This post is by Kevin Pesek, a Campus Ministry Intern at St. Mary's. He and the other interns are guest blogging for us during Lent.
I was reading a spiritual tract yesterday on the divine virtue of faith recommended by my spiritual director. And, no surprise, it eventually turned to Abraham as our "Father in Faith."
We all know the story from Genesis 15. Abraham (Abram at this point) has been called from his home in Ur by God and has moved to Canaan. God promised to make of Abraham "a great nation." Some time passes, and Abraham, not getting any younger, is still waiting on the fulfillment of God's promise in the form of a child. He questions God about this, and God leads him outside of his tent and tells him, "'Look towards heaven, and number the stars, if you are able to number them...So shall your descendants be.' And Abraham believed the Lord."
We use this story all the time as one example of Abraham's faith. He sees all the stars in the sky and trusts that God will make his descendants as numerous (over 2 billion Christians in the world today). But something in the story is often overlooked and unnoticed and really made me think. It was not dark when God showed Abraham the sky! (In Gen 15:12, we are told the sun sets). Abraham just saw a blue sky and the sun in the middle of the day. It was not possible for him to see, much less count, any stars.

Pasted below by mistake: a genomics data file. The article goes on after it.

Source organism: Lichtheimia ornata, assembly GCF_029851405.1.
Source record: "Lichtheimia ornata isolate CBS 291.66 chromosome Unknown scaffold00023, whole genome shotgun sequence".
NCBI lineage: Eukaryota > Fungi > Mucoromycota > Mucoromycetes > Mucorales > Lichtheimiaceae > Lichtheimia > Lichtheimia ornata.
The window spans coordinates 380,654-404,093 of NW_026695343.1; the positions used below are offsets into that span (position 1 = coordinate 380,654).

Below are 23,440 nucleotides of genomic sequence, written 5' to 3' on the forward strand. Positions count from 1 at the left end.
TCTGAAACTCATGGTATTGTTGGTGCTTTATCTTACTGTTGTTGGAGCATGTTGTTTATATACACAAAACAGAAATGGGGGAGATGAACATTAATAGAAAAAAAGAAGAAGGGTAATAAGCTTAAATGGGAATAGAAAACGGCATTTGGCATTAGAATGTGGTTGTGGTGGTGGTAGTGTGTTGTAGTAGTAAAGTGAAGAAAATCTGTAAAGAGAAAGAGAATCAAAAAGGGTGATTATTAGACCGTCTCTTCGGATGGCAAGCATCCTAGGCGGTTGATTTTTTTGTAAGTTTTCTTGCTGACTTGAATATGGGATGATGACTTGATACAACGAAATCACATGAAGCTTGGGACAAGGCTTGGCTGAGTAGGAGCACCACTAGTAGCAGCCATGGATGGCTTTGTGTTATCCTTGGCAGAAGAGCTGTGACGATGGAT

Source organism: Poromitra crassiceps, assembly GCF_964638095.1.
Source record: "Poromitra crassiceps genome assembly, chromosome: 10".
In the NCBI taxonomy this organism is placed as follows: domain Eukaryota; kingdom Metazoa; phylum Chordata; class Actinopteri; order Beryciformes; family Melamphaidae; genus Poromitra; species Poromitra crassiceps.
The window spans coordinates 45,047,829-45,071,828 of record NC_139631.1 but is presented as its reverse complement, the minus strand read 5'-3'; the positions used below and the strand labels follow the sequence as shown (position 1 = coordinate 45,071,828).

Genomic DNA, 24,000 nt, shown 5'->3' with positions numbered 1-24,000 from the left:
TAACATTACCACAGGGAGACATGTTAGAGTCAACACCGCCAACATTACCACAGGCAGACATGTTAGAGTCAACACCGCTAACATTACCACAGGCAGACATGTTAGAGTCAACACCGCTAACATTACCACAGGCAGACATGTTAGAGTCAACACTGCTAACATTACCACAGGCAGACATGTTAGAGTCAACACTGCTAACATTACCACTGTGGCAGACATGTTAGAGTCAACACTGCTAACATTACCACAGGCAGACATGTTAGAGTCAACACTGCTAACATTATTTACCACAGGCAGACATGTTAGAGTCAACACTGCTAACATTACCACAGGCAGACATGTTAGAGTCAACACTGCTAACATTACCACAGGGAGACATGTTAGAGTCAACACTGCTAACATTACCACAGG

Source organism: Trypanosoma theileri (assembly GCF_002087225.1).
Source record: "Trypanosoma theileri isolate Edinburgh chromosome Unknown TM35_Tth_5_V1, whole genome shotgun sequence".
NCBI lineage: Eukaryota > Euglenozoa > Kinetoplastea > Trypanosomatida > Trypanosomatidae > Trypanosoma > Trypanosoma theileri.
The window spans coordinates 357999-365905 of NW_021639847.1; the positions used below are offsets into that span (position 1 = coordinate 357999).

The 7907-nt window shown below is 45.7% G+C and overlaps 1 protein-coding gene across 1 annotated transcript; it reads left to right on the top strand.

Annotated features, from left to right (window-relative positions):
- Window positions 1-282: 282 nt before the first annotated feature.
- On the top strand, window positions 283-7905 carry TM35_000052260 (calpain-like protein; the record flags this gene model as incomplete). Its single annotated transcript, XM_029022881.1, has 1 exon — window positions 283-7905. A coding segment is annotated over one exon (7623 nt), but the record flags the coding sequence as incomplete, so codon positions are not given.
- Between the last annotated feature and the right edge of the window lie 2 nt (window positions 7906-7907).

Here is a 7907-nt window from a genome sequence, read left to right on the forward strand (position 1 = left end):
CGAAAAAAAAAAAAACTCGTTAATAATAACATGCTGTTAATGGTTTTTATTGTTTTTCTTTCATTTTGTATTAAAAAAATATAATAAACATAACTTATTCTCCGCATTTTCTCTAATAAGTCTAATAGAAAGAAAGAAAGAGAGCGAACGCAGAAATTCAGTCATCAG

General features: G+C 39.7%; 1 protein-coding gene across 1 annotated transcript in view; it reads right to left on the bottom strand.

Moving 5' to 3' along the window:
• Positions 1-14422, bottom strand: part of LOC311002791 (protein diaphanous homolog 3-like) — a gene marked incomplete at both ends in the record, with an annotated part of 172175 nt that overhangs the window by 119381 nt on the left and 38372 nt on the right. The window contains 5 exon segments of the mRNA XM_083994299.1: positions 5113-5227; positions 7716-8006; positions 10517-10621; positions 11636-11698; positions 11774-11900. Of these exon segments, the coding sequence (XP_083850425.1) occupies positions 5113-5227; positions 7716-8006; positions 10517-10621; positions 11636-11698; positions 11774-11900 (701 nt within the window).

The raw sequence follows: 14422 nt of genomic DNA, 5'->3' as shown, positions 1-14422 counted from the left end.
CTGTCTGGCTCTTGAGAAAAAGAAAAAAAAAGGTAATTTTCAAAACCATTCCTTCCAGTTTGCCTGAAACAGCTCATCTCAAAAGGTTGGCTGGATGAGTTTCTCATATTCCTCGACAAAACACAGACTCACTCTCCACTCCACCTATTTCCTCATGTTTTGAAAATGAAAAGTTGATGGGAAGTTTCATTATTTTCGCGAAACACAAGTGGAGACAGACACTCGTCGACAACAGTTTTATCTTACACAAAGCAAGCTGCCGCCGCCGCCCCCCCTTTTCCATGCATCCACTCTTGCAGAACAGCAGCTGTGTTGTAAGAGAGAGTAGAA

Abraham knew the stars were there, but God was the only one who could see them. Likewise, Abraham could not see his future descendants, but God could. And that is what Abraham placed his faith in. It was not in something he could see; it was in something he could not see. It really makes sense if you think about it. Faith is "the conviction of things not seen" (Heb 11:1). And as our "Father in Faith," Abraham exemplifies this conviction in his life.
I think we are often left looking for the "stars." We still look for signs or confirmation that God will be faithful to what he has promised and revealed to us, that he has not forgotten us. Abraham's faith was formed by his humility. He recognized that as a lowly human being, he was incapable of seeing the fruits of God's plan for him. But through his faith, he was able to have "the assurance of things hoped for," which is much more valuable than simply seeing. Let us pray to have the faith of Abraham and to trust in God's plan for us, even if we cannot see the stars.
Tip o' the Hat to the book Boys to Men: The Transforming Power of Virtue by Tim Gray and Curtis Martin